Ramos: Ordeal left me mentally damaged

Washington Nationals catcher Wilson Ramos said he was unharmed physically but "very damaged" psychologically after being freed from his kidnapping.

Ramos was reunited with his family at home Saturday, hours after he was brought to safety when Venezuelan security forces overcame his captors in the northern mountain region town of Montalban.

The operation late Friday ended a 50-hour ordeal which began when Ramos was brazenly snatched at gunpoint in front of his mother’s house near his home city of Valencia, around 40 miles southeast from where he was eventually rescued.

"The truth is I’m still very nervous, but thanks to God everything turned out well," Ramos told Venezuelan state television, according to The Washington Post.

Ramos earlier said he asked God to get him out alive and return him to his loved ones while being held at a darkened site he likened to a jungle.

The 24-year-old catcher said his last moments in captivity were possibly the most harrowing as Venezuelan security forces stormed the remote mountain hideout where his captors were keeping him.

"You could hear a lot of gunfire," Ramos told reporters, according to AFP. "It was pretty tough…I feared for my life, and worried that I might never again see my mother, my brothers."

In brief comments to reporters, the 24 year old said the nightmarish experience "did not hurt me physically, but psychologically it gave me very large damage."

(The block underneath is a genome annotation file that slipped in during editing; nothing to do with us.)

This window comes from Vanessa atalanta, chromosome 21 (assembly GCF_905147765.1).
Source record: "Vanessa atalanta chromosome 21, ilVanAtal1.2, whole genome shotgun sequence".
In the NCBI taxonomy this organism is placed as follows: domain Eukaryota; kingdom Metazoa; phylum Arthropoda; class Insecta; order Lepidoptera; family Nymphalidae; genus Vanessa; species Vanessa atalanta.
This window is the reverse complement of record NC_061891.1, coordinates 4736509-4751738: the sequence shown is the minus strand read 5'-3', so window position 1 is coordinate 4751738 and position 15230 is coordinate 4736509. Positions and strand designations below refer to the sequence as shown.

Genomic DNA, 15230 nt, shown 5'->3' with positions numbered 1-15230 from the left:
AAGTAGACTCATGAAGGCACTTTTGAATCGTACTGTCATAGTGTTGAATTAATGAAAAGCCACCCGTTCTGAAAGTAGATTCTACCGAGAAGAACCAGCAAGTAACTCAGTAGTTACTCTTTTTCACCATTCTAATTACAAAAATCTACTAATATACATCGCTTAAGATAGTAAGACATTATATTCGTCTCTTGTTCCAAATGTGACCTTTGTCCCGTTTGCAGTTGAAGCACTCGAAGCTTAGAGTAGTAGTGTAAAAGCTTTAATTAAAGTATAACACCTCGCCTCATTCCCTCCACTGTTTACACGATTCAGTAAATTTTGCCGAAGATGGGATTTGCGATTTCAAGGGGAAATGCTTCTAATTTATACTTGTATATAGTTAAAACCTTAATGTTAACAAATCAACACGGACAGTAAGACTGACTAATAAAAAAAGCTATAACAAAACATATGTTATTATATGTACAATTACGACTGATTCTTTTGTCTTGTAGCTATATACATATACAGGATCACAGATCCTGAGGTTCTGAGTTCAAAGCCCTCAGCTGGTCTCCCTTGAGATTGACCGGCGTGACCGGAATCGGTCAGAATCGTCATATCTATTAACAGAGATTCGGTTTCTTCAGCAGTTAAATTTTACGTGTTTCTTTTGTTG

Venezuela’s interior minister Tareck El Aissami confirmed the success of the rescue operation late Friday amid joyous scenes across the country. On Saturday, he said that six Venezuelans had been arrested and authorities were still pursuing five Colombians in connection with the case, including the operation’s mastermind, AFP reported.

Ramos told reporters Saturday he thought his kidnappers were from Colombia.

"I don’t know who they were, but I know they were Colombians because of their accents," he said, according to AFP.

Ramos had been in his native Venezuela to train with the Aragua Tigres, a Venezuelan league team he plays for during the Major League Baseball offseason.

He said he will play in the winter league despite the abduction and would resume his training regimen Monday, AFP reported.

"I want to stay here so that the Venezuelan people can see me play here, which is what they want," he said.

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